Andy Burnham: A new hope for Labour, or just next in a line of failed Labour leaders?

By Isaac H

A brief profile into one of the few Labour politicians that managed to strengthen his position amongst the latest series of defeats for his party.

 

The series of election defeats Labour saw in early May 2021 further shattered their influence in their former heartlands culminating in the loss of Hartlepool during the by-election. One of the few areas in which Labour saw success was in the Greater Manchester Mayoral election in which the incumbent Mayor, Andy Burnham, strengthened his majority. With his hard-line mandate of anti-Thatcherism and this renewed mandate, Burnham has started to contest the current Labour leader most recently following the controversial decision to remove Angela Rayner from her position as the party chair. Here are a few reasons why Andy Burnham leading the party would be problematic (or interesting to say the least) and why he may well fail (again):

 

  • Andy Burnham displays a return to traditional ‘northern’ Labour, the loss of which has been a reason for the series of defeats since 2019; Labour have only been focusing on the South and neglecting Northern seats.
  • For those seemingly concerned about the privatisation of the NHS, Burnham - whilst a member of the Labour government - oversaw a great deal of the privatisation of key NHS assets. This certainly conflicts with his current policy of national industry.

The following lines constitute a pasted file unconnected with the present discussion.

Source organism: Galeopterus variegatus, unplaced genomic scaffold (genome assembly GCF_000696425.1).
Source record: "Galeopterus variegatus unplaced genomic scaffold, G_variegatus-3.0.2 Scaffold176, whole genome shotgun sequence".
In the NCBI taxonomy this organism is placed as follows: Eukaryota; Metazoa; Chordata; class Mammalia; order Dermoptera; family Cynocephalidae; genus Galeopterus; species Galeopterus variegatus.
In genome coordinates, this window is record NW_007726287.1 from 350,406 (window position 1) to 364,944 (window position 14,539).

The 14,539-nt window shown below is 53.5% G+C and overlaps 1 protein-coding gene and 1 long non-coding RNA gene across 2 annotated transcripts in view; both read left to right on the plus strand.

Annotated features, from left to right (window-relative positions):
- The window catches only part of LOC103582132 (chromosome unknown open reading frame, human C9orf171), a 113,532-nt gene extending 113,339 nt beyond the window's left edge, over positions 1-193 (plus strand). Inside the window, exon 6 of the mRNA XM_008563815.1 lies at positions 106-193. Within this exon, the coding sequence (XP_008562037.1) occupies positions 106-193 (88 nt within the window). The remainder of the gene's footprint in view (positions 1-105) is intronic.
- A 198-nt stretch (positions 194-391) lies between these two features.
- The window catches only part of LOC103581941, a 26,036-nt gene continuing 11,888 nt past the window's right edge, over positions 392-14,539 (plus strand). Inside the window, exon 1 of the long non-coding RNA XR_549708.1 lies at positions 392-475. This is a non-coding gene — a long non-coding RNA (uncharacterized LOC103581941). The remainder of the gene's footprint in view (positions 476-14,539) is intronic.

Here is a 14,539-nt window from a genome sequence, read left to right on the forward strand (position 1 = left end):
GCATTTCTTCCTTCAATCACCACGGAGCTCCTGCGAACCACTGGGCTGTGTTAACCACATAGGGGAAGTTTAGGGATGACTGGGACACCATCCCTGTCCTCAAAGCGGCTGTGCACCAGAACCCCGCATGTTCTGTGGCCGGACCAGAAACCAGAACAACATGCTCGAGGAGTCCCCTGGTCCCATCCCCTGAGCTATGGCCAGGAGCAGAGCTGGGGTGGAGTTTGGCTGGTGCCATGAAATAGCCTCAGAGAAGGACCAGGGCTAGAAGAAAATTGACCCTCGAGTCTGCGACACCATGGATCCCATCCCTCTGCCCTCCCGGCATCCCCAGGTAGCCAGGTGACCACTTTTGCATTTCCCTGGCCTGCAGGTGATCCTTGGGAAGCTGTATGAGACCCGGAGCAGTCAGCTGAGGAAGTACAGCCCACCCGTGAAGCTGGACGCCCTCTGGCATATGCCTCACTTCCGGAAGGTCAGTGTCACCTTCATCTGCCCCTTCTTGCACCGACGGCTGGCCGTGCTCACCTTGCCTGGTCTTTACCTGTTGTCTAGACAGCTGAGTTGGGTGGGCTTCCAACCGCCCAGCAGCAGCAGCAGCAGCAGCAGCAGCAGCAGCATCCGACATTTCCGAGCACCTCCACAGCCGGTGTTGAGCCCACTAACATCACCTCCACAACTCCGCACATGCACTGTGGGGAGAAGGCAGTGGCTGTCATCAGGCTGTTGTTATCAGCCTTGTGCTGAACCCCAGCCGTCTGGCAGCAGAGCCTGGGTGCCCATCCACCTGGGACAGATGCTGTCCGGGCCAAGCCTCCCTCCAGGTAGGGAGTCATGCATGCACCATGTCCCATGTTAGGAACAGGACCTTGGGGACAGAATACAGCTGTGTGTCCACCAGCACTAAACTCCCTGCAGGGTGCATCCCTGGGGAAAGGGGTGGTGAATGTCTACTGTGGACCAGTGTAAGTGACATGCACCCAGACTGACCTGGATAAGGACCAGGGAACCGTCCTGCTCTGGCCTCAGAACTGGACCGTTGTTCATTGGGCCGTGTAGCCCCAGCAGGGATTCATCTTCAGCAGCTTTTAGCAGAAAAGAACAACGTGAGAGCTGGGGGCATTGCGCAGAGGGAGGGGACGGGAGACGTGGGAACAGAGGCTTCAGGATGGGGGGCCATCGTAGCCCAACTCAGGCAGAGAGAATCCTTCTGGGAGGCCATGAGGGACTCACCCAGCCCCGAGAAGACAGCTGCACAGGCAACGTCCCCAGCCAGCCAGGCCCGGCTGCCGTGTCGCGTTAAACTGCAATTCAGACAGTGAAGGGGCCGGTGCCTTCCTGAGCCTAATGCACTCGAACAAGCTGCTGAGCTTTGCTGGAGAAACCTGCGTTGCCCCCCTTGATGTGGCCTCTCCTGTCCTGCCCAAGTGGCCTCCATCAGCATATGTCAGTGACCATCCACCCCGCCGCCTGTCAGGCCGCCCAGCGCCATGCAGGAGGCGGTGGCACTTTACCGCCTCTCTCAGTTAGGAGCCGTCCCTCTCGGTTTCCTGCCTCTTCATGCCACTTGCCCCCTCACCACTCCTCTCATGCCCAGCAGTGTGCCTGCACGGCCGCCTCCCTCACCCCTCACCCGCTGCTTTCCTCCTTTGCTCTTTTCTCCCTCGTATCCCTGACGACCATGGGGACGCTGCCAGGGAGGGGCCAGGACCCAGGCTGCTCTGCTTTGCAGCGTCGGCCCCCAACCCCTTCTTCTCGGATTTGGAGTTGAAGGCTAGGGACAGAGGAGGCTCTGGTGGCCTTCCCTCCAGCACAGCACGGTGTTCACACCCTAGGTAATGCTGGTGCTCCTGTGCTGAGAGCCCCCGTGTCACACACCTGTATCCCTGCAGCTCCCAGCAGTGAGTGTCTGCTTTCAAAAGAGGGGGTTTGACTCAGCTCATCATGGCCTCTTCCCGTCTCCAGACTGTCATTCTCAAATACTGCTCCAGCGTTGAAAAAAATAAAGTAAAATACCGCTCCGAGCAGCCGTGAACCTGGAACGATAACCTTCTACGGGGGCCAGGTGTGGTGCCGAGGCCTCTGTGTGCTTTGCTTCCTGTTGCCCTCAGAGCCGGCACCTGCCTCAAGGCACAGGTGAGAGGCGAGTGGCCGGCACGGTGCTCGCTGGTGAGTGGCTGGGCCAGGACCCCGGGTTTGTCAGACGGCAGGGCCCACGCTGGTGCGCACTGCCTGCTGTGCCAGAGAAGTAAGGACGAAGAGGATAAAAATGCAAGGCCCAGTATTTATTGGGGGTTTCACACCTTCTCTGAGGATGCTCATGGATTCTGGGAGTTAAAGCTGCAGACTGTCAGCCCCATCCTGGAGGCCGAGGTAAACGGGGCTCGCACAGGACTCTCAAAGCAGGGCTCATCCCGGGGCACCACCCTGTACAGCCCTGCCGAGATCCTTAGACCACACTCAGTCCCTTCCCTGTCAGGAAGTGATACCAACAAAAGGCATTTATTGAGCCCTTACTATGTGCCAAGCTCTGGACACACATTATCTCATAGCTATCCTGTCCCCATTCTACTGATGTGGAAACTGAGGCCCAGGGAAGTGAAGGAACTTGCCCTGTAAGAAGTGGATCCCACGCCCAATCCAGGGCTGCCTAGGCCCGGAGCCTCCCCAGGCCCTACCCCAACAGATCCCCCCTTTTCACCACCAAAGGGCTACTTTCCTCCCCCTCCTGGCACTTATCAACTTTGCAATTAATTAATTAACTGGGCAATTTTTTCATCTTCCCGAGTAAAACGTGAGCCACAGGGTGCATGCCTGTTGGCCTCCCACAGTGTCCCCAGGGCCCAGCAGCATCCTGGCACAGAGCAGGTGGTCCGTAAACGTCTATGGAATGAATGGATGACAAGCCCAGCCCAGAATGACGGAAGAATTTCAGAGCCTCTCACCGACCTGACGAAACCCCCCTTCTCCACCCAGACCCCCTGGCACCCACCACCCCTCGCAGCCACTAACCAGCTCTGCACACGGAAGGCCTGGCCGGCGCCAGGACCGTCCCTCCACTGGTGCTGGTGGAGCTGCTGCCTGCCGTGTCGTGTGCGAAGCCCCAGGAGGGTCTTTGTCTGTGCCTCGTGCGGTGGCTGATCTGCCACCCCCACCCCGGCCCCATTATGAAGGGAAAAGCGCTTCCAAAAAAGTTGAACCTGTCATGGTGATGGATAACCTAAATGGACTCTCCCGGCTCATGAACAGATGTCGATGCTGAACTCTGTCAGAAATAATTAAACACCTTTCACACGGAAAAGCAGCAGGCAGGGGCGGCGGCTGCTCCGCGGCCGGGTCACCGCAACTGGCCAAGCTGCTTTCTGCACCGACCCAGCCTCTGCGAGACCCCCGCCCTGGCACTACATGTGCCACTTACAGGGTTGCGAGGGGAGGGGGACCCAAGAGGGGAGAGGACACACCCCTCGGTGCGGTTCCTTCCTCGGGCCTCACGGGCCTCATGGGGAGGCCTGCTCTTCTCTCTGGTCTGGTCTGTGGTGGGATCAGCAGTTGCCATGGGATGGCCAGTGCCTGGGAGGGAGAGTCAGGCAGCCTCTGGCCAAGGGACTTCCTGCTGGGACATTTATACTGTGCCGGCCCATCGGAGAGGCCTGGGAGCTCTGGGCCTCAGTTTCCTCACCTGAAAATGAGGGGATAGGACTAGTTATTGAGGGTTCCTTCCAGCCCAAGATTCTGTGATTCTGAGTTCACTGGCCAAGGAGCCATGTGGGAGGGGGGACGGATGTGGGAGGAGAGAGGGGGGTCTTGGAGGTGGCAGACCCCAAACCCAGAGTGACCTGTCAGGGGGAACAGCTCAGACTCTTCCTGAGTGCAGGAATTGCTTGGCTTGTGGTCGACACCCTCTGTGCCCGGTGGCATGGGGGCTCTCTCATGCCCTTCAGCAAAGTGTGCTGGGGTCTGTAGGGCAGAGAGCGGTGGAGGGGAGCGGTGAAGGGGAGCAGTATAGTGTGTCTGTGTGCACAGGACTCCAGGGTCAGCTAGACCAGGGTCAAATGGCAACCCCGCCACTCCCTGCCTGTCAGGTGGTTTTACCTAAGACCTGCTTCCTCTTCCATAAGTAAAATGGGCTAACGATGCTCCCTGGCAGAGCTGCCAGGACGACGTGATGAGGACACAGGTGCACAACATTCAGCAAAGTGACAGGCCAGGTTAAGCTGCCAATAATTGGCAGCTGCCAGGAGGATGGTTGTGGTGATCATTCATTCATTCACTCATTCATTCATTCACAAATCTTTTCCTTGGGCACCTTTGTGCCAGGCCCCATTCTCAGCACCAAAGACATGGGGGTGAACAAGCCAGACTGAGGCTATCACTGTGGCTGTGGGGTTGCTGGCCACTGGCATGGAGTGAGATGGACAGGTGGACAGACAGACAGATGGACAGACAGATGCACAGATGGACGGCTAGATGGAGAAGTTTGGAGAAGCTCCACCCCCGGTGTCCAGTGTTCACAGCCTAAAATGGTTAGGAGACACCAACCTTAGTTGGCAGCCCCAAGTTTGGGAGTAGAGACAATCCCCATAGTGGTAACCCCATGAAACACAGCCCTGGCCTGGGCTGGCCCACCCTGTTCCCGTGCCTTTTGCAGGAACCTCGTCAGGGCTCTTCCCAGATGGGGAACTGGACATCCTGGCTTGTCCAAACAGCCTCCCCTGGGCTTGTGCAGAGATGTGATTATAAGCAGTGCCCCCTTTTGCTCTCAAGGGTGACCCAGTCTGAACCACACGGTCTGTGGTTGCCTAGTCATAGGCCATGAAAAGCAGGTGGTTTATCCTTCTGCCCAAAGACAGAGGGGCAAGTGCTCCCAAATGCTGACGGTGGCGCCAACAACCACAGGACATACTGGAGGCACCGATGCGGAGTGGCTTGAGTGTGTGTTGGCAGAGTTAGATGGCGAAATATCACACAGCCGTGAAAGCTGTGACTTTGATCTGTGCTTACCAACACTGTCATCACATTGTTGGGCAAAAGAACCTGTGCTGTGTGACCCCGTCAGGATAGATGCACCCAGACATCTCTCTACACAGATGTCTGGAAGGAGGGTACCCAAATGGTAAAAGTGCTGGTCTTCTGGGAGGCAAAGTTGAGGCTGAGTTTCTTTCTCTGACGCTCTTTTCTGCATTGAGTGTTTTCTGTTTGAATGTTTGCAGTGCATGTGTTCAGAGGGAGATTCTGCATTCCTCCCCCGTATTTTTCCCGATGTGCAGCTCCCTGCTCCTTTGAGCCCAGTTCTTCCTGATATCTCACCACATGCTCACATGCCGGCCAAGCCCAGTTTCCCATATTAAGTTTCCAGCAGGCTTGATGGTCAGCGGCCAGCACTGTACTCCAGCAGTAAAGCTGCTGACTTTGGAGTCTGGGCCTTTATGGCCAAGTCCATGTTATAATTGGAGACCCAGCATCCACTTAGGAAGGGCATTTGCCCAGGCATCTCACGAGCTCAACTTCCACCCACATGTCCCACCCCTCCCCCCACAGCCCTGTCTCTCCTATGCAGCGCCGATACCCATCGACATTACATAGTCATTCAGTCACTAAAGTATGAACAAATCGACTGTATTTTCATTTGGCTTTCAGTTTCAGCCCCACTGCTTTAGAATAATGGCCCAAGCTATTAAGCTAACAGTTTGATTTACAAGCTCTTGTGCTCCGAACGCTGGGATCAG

As a member of the former Brown/Blair regime, Burnham will struggle getting support from the hard-left groups within the party demonstrated under Jeremy Corbyn’s tenure. There are also the radical ‘woke’ elements of the Labour Party prioritising matters of cultural appropriation and pronouns above other policies which alienate the former traditional working-class members which Andy Burnham may fail to gain traction with.

 

In short, although Labour currently poses no legitimate political threat to the ruling Conservative Party, Mr Burnham represents a potential issue in the sense of Labour having to turn to traditional voters. However, the conflict and shattered nature of the left could prevent the rise of any competent leader coming into power.

 

Image credit: The BMA 


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